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Pawlenty’s Humble Beginnings



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Mitch Daniels is out, but, as expected, Tim Pawlenty is in. So far, he has been talking tough — although his response to Paul Ryan’s House budget a few months ago was to jam his hands in his pockets, shuffle his feet a little, and then point and yell, “Look over there, at the debt ceiling!” (Also, I am secretly worried that Pawlenty’s ex-mullet will now write a tell-all book about him.)

And while his introductory video is effective at positioning himself as a “truth teller,” it contains one of my foremost pet peeves in political commercials: the “I’m from humble beginnings” talking point.

These days, it’s almost a requirement in a campaign. You have to convince voters that when you were growing up, all your parents could afford at McDonald’s was a large napkin and a small straw. Playing up your blue-collar roots gives you an instant link to the working folks of the world. Think back to how many times multimillionaire trial lawyer John Edwards bragged that he was the “son of a mill worker.” (This is in stark contrast to what Edwards’s kids say about him, which is, “What does he look like again?”)

In his ad, Pawlenty brags that he grew up in a “blue-collar town,” that his dad was a truck driver, and that he was the first in his family to go to college. All great for him — but is it really relevant to anything?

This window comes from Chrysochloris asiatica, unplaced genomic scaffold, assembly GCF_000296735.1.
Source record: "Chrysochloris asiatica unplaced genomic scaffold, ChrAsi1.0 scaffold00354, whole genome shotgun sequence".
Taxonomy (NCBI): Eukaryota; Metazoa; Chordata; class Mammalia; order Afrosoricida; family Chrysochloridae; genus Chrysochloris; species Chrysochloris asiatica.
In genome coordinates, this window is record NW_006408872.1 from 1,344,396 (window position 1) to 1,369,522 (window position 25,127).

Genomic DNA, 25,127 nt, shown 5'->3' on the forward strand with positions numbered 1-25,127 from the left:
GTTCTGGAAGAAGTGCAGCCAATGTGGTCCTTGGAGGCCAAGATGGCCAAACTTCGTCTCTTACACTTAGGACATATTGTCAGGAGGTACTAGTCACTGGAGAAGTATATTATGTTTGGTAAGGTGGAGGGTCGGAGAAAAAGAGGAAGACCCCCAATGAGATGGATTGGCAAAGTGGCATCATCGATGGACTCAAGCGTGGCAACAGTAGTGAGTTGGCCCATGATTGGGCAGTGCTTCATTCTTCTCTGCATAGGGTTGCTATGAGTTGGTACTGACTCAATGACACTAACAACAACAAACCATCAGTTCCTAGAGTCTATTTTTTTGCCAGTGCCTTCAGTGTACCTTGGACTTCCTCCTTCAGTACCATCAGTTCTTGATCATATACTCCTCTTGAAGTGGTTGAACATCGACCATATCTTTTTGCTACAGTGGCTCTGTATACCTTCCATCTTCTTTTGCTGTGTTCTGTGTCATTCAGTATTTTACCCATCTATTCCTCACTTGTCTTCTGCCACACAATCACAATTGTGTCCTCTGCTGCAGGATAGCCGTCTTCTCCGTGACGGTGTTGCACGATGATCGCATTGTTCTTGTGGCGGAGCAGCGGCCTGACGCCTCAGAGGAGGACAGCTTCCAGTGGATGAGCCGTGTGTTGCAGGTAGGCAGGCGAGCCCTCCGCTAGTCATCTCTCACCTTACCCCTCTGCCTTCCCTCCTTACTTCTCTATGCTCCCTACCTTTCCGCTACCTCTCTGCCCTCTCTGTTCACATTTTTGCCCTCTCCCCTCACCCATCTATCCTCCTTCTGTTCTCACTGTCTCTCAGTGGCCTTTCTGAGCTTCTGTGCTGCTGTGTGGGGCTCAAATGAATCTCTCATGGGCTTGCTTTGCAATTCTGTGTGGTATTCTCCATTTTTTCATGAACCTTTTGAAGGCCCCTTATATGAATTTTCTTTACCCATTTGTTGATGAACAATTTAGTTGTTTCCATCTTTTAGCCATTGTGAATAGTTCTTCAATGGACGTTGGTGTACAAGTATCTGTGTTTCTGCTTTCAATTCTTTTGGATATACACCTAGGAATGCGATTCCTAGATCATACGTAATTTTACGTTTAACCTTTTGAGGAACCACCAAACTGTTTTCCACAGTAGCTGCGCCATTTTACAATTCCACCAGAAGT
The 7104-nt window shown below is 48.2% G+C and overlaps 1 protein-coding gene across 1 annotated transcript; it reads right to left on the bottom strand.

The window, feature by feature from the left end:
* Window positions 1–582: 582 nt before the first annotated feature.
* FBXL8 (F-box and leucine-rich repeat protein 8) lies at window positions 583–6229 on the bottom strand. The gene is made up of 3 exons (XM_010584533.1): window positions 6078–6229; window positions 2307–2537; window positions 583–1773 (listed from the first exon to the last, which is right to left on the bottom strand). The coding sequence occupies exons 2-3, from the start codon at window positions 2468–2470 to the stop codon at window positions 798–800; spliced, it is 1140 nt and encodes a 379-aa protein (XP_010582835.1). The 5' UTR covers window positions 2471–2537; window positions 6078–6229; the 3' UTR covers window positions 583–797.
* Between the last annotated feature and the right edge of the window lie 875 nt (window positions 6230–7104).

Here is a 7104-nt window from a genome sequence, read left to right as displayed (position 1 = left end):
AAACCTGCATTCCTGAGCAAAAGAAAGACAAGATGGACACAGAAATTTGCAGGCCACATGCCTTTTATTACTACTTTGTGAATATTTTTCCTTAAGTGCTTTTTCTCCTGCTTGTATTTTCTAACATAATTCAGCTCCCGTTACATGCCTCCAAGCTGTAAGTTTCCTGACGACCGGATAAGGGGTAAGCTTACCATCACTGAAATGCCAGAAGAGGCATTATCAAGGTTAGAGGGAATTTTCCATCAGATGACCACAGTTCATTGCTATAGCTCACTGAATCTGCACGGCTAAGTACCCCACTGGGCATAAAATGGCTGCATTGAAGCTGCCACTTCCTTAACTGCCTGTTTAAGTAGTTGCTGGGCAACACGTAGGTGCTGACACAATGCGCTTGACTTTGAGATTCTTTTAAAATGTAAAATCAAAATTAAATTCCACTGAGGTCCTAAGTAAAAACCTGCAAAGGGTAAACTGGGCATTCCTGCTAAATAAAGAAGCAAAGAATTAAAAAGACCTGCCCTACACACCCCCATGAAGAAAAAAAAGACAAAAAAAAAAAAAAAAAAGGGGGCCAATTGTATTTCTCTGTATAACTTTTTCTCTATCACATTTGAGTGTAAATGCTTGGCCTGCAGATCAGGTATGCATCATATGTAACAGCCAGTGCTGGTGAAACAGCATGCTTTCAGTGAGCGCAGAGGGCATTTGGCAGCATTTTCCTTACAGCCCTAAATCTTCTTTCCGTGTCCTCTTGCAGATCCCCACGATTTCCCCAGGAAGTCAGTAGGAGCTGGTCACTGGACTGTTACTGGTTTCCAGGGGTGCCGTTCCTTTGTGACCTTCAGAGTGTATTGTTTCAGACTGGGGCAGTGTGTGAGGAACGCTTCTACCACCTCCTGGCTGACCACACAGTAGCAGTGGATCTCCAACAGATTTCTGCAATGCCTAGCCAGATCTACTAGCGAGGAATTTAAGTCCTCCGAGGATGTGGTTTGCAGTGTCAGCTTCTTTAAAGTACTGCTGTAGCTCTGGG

Of course, it’s true that there are things to be admired in coming from humble beginnings. It teaches some people to value simple pleasures, and it gives them a sense of what manual labor is really like.

But let’s face it — among people who grow up in trailer parks, the number who end up taking paternity tests on the Maury Povich Show outstrips congressmen by about 1.2 million to one. Yet voters seem to associate growing up poor as evidence of character and accomplishment.

I, for one, don’t really care about a candidate’s life story. I care what’s in his or her future. If a rich kid goes to really great schools, takes advantage of learning from the best teachers, and emerges a bright and energetic adult, that’s a thing to be admired. Yet you never see a campaign ad that begins with the words, “I overcame growing up rich . . .”

Should we discount Paul Ryan because his family was fairly well off? Did Mitch Daniels drop out of the presidential race because his father was an executive at a pharmaceutical company? Is Al Gore’s opulent upbringing more objectionable than, say, everything he’s done since then?

Of course, the answer is no. In fact, the inverse is true. When I drive by a house with a car up on blocks in the front yard, it doesn’t compel me to walk up to the guy in the tank top on the front porch, hand him my wallet, and trust him to spend my money wisely.

Incidentally, my second most intense campaign-commercial pet peeve is the obligatory shot of the candidate wearing a hard hat and safety goggles, indicating his solidarity with factory workers. It seems everyone loves factory jobs except people who actually work in factories. I used to work on an assembly line, and let’s face it — the people in my factory didn’t exactly feel that they worked there because they had beaten the odds.

Instead of promising more factory jobs, candidates should ditch the goofy goggles and pledge to create jobs people actually want. I vow to vote for any politician who promises to bring more video-game-tester or international-jewel-thief jobs to my district.

— Christian Schneider is a senior fellow at the Wisconsin Policy Research Institute.



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